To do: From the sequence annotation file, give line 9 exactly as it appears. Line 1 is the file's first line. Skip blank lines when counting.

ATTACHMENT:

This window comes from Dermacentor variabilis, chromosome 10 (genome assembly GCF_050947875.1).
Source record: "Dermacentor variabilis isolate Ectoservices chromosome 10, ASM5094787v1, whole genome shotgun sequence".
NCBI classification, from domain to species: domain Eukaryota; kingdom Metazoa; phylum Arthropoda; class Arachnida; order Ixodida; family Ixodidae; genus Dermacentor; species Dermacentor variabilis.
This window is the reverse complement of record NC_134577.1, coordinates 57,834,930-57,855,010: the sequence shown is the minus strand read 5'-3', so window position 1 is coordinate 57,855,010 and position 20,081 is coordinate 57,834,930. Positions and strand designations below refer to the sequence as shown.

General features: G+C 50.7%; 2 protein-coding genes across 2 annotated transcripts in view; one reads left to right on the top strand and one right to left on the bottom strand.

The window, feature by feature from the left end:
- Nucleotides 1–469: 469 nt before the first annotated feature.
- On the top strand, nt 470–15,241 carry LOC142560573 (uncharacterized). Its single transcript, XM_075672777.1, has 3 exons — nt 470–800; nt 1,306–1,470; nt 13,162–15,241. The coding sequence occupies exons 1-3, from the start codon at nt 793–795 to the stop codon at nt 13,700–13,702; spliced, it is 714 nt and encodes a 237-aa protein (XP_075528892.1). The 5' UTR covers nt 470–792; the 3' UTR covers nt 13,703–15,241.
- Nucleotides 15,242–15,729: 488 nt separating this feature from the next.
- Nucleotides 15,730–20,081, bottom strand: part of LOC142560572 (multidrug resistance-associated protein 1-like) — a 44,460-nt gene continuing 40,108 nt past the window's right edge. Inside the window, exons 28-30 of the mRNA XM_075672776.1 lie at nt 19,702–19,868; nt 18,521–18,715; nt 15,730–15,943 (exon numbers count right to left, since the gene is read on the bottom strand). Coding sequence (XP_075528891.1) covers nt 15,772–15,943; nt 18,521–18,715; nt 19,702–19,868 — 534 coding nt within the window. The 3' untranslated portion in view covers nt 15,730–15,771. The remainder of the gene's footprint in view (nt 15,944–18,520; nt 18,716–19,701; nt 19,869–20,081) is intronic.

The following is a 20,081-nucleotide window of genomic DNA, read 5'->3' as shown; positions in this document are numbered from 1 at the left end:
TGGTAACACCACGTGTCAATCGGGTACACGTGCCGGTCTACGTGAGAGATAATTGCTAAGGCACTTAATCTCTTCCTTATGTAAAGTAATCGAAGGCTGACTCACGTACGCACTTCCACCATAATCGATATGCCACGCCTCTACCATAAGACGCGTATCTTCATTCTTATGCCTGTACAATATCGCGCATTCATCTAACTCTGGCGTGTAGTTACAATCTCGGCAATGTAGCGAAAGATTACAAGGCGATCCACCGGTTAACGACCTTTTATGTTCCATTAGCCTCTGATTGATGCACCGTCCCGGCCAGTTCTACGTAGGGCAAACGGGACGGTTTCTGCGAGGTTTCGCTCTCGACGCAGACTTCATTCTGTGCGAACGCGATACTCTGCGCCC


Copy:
- Nucleotides 15,242–15,729: 488 nt separating this feature from the next.